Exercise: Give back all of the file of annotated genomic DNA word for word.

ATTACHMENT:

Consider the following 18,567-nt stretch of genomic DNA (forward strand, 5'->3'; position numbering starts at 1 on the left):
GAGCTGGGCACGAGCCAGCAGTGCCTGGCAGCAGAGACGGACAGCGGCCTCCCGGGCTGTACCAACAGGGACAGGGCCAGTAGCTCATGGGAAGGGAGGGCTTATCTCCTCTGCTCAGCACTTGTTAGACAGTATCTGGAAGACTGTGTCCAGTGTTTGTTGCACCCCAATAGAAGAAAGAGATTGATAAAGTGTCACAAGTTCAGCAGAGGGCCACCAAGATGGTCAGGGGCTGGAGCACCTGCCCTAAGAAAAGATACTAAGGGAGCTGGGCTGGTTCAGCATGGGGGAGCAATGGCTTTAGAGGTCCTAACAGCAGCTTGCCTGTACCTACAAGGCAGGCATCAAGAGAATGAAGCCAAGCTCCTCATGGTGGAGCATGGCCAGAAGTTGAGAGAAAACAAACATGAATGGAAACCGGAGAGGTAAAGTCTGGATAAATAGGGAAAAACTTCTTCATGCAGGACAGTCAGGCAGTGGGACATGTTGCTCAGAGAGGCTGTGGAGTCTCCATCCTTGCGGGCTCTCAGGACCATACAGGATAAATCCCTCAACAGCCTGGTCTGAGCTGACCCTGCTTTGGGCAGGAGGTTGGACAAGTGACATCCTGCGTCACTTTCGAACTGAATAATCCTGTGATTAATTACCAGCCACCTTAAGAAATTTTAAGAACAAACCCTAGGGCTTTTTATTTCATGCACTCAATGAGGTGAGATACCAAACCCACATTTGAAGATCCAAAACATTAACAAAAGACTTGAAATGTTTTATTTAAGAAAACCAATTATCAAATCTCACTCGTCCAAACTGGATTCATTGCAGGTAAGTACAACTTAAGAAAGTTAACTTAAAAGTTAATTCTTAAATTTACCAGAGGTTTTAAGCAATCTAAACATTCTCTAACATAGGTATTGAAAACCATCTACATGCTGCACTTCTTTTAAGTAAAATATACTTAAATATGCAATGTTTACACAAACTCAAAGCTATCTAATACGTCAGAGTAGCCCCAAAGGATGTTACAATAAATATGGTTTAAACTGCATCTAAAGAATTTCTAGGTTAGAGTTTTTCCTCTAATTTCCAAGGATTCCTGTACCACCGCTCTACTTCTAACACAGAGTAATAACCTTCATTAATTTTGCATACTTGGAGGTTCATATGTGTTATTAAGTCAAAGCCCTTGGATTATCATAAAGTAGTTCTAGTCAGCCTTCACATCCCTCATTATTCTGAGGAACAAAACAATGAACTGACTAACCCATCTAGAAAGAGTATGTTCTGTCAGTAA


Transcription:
Consider the following 18,567-nt stretch of genomic DNA (forward strand, 5'->3'; position numbering starts at 1 on the left):
GAGCTGGGCACGAGCCAGCAGTGCCTGGCAGCAGAGACGGACAGCGGCCTCCCGGGCTGTACCAACAGGGACAGGGCCAGTAGCTCATGGGAAGGGAGGGCTTATCTCCTCTGCTCAGCACTTGTTAGACAGTATCTGGAAGACTGTGTCCAGTGTTTGTTGCACCCCAATAGAAGAAAGAGATTGATAAAGTGTCACAAGTTCAGCAGAGGGCCACCAAGATGGTCAGGGGCTGGAGCACCTGCCCTAAGAAAAGATACTAAGGGAGCTGGGCTGGTTCAGCATGGGGGAGCAATGGCTTTAGAGGTCCTAACAGCAGCTTGCCTGTACCTACAAGGCAGGCATCAAGAGAATGAAGCCAAGCTCCTCATGGTGGAGCATGGCCAGAAGTTGAGAGAAAACAAACATGAATGGAAACCGGAGAGGTAAAGTCTGGATAAATAGGGAAAAACTTCTTCATGCAGGACAGTCAGGCAGTGGGACATGTTGCTCAGAGAGGCTGTGGAGTCTCCATCCTTGCGGGCTCTCAGGACCATACAGGATAAATCCCTCAACAGCCTGGTCTGAGCTGACCCTGCTTTGGGCAGGAGGTTGGACAAGTGACATCCTGCGTCACTTTCGAACTGAATAATCCTGTGATTAATTACCAGCCACCTTAAGAAATTTTAAGAACAAACCCTAGGGCTTTTTATTTCATGCACTCAATGAGGTGAGATACCAAACCCACATTTGAAGATCCAAAACATTAACAAAAGACTTGAAATGTTTTATTTAAGAAAACCAATTATCAAATCTCACTCGTCCAAACTGGATTCATTGCAGGTAAGTACAACTTAAGAAAGTTAACTTAAAAGTTAATTCTTAAATTTACCAGAGGTTTTAAGCAATCTAAACATTCTCTAACATAGGTATTGAAAACCATCTACATGCTGCACTTCTTTTAAGTAAAATATACTTAAATATGCAATGTTTACACAAACTCAAAGCTATCTAATACGTCAGAGTAGCCCCAAAGGATGTTACAATAAATATGGTTTAAACTGCATCTAAAGAATTTCTAGGTTAGAGTTTTTCCTCTAATTTCCAAGGATTCCTGTACCACCGCTCTACTTCTAACACAGAGTAATAACCTTCATTAATTTTGCATACTTGGAGGTTCATATGTGTTATTAAGTCAAAGCCCTTGGATTATCATAAAGTAGTTCTAGTCAGCCTTCACATCCCTCATTATTCTGAGGAACAAAACAATGAACTGACTAACCCATCTAGAAAGAGTATGTTCTGTCAGTAA